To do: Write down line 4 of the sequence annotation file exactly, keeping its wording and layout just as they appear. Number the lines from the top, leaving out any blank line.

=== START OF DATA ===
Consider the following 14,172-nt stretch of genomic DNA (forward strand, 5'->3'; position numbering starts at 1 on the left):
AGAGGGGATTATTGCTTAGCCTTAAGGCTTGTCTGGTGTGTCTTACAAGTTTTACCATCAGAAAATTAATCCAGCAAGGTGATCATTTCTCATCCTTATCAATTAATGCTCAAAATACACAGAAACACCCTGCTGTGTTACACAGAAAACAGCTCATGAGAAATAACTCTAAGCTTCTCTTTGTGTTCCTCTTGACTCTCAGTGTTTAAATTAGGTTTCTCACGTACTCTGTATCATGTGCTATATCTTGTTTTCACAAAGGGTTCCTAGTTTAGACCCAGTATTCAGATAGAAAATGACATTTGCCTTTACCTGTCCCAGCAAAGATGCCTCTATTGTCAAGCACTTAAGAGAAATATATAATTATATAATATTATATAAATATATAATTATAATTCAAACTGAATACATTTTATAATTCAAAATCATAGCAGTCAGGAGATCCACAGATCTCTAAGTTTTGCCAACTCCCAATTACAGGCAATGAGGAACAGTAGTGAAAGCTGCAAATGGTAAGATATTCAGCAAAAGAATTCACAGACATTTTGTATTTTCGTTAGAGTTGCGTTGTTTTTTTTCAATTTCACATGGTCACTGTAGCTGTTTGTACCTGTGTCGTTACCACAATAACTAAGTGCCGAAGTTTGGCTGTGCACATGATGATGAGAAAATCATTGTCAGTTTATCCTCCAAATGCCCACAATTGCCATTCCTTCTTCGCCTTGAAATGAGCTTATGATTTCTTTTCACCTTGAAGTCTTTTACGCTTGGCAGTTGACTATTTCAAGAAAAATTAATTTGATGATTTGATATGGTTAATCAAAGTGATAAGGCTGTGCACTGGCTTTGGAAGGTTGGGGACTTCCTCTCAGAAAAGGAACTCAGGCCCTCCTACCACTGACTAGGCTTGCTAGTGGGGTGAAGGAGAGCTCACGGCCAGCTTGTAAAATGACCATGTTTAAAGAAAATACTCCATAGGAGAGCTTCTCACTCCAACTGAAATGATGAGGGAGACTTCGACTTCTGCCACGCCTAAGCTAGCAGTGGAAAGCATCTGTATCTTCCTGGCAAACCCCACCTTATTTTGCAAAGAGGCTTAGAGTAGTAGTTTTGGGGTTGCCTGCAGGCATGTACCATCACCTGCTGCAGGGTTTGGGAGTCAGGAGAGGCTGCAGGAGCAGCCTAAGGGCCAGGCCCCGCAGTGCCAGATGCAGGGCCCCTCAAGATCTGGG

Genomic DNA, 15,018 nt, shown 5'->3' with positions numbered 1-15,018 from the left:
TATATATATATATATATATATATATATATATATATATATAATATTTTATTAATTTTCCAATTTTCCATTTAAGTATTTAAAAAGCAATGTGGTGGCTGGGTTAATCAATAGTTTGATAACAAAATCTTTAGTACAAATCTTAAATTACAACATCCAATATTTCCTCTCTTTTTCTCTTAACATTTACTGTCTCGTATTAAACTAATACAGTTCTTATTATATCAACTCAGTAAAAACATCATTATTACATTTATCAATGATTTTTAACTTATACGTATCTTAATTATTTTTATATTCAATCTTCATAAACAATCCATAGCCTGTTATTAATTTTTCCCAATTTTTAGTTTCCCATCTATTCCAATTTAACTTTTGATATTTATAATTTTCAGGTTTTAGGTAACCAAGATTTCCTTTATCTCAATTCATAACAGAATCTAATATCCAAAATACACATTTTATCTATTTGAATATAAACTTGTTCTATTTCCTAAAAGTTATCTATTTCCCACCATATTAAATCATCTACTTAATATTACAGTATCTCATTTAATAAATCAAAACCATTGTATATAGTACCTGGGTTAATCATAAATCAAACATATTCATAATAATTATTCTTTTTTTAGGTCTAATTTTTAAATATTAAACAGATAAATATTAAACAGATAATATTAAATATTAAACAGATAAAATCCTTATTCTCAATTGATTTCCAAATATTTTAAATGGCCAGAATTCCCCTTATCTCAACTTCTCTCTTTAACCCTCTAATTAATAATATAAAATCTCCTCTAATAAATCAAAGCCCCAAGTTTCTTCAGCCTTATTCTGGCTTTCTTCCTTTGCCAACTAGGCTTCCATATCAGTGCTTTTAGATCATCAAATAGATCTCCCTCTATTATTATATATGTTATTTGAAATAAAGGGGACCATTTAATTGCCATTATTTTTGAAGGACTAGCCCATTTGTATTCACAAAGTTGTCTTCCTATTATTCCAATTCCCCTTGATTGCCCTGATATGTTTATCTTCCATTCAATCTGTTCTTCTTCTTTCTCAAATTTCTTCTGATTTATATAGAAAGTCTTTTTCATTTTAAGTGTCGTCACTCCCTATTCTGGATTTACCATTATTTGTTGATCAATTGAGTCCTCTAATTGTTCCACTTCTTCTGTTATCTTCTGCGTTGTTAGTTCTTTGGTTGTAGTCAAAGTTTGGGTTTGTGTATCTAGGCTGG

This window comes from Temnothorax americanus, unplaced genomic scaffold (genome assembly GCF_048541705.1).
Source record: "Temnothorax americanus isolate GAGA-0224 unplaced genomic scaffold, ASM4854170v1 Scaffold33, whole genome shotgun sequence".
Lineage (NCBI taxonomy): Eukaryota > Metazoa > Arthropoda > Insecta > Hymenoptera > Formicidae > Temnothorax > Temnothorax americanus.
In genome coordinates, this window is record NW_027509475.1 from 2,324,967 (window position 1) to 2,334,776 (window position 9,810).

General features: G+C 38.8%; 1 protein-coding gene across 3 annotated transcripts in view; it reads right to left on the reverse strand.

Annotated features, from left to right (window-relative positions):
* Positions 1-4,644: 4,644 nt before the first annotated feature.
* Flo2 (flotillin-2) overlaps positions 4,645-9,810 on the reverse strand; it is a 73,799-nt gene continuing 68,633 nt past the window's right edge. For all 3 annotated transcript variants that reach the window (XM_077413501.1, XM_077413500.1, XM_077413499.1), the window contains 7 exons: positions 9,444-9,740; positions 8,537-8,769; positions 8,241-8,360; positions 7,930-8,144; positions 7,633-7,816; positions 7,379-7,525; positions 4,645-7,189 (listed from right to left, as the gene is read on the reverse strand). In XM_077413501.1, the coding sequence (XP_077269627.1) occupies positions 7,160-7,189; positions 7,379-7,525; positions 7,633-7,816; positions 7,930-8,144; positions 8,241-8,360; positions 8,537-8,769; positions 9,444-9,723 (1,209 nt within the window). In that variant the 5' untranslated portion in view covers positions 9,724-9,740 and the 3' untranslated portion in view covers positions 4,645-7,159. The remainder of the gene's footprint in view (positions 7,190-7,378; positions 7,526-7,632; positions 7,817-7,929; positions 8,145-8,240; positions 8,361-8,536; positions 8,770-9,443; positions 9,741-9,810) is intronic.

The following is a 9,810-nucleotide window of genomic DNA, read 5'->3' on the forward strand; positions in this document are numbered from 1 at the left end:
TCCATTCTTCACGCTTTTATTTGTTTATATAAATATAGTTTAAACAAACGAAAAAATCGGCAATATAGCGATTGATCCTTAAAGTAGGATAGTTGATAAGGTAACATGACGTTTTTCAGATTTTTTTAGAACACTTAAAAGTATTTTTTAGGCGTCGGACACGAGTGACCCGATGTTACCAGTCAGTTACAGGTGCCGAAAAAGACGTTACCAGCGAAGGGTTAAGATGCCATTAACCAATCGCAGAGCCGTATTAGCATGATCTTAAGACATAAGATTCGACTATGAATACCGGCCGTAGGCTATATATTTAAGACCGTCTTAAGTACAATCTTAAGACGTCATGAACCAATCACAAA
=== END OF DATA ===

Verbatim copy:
TATATATATATATATATATATATATATATATATATATATAATATTTTATTAATTTTCCAATTTTCCATTTAAGTATTTAAAAAGCAATGTGGTGGCTGGGTTAATCAATAGTTTGATAACAAAATCTTTAGTACAAATCTTAAATTACAACATCCAATATTTCCTCTCTTTTTCTCTTAACATTTACTGTCTCGTATTAAACTAATACAGTTCTTATTATATCAACTCAGTAAAAACATCATTATTACATTTATCAATGATTTTTAACTTATACGTATCTTAATTATTTTTATATTCAATCTTCATAAACAATCCATAGCCTGTTATTAATTTTTCCCAATTTTTAGTTTCCCATCTATTCCAATTTAACTTTTGATATTTATAATTTTCAGGTTTTAGGTAACCAAGATTTCCTTTATCTCAATTCATAACAGAATCTAATATCCAAAATACACATTTTATCTATTTGAATATAAACTTGTTCTATTTCCTAAAAGTTATCTATTTCCCACCATATTAAATCATCTACTTAATATTACAGTATCTCATTTAATAAATCAAAACCATTGTATATAGTACCTGGGTTAATCATAAATCAAACATATTCATAATAATTATTCTTTTTTTAGGTCTAATTTTTAAATATTAAACAGATAAATATTAAACAGATAATATTAAATATTAAACAGATAAAATCCTTATTCTCAATTGATTTCCAAATATTTTAAATGGCCAGAATTCCCCTTATCTCAACTTCTCTCTTTAACCCTCTAATTAATAATATAAAATCTCCTCTAATAAATCAAAGCCCCAAGTTTCTTCAGCCTTATTCTGGCTTTCTTCCTTTGCCAACTAGGCTTCCATATCAGTGCTTTTAGATCATCAAATAGATCTCCCTCTATTATTATATATGTTATTTGAAATAAAGGGGACCATTTAATTGCCATTATTTTTGAAGGACTAGCCCATTTGTATTCACAAAGTTGTCTTCCTATTATTCCAATTCCCCTTGATTGCCCTGATATGTTTATCTTCCATTCAATCTGTTCTTCTTCTTTCTCAAATTTCTTCTGATTTATATAGAAAGTCTTTTTCATTTTAAGTGTCGTCACTCCCTATTCTGGATTTACCATTATTTGTTGATCAATTGAGTCCTCTAATTGTTCCACTTCTTCTGTTATCTTCTGCGTTGTTAGTTCTTTGGTTGTAGTCAAAGTTTGGGTTTGTGTATCTAGGCTGG